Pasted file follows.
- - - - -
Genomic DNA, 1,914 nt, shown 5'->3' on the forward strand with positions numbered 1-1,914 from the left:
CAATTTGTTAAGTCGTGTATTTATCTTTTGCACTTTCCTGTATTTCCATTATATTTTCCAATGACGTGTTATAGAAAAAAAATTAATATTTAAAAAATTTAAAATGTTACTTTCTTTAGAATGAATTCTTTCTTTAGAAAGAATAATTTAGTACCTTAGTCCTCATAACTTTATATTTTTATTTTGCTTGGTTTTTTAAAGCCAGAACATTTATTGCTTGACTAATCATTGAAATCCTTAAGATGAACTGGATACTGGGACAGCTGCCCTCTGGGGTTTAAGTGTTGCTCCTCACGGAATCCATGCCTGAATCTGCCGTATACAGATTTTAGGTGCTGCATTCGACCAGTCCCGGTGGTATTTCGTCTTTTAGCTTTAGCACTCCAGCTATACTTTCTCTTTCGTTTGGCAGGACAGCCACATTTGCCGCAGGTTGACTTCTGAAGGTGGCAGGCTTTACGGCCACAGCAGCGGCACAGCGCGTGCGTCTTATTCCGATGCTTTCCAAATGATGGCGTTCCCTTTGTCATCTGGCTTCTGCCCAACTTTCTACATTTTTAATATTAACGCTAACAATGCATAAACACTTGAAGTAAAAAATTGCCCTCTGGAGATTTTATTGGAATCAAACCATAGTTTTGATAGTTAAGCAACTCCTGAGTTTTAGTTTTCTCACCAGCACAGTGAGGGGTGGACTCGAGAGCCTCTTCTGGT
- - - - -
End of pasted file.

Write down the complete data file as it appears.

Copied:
Genomic DNA, 1,914 nt, shown 5'->3' on the forward strand with positions numbered 1-1,914 from the left:
CAATTTGTTAAGTCGTGTATTTATCTTTTGCACTTTCCTGTATTTCCATTATATTTTCCAATGACGTGTTATAGAAAAAAAATTAATATTTAAAAAATTTAAAATGTTACTTTCTTTAGAATGAATTCTTTCTTTAGAAAGAATAATTTAGTACCTTAGTCCTCATAACTTTATATTTTTATTTTGCTTGGTTTTTTAAAGCCAGAACATTTATTGCTTGACTAATCATTGAAATCCTTAAGATGAACTGGATACTGGGACAGCTGCCCTCTGGGGTTTAAGTGTTGCTCCTCACGGAATCCATGCCTGAATCTGCCGTATACAGATTTTAGGTGCTGCATTCGACCAGTCCCGGTGGTATTTCGTCTTTTAGCTTTAGCACTCCAGCTATACTTTCTCTTTCGTTTGGCAGGACAGCCACATTTGCCGCAGGTTGACTTCTGAAGGTGGCAGGCTTTACGGCCACAGCAGCGGCACAGCGCGTGCGTCTTATTCCGATGCTTTCCAAATGATGGCGTTCCCTTTGTCATCTGGCTTCTGCCCAACTTTCTACATTTTTAATATTAACGCTAACAATGCATAAACACTTGAAGTAAAAAATTGCCCTCTGGAGATTTTATTGGAATCAAACCATAGTTTTGATAGTTAAGCAACTCCTGAGTTTTAGTTTTCTCACCAGCACAGTGAGGGGTGGACTCGAGAGCCTCTTCTGGT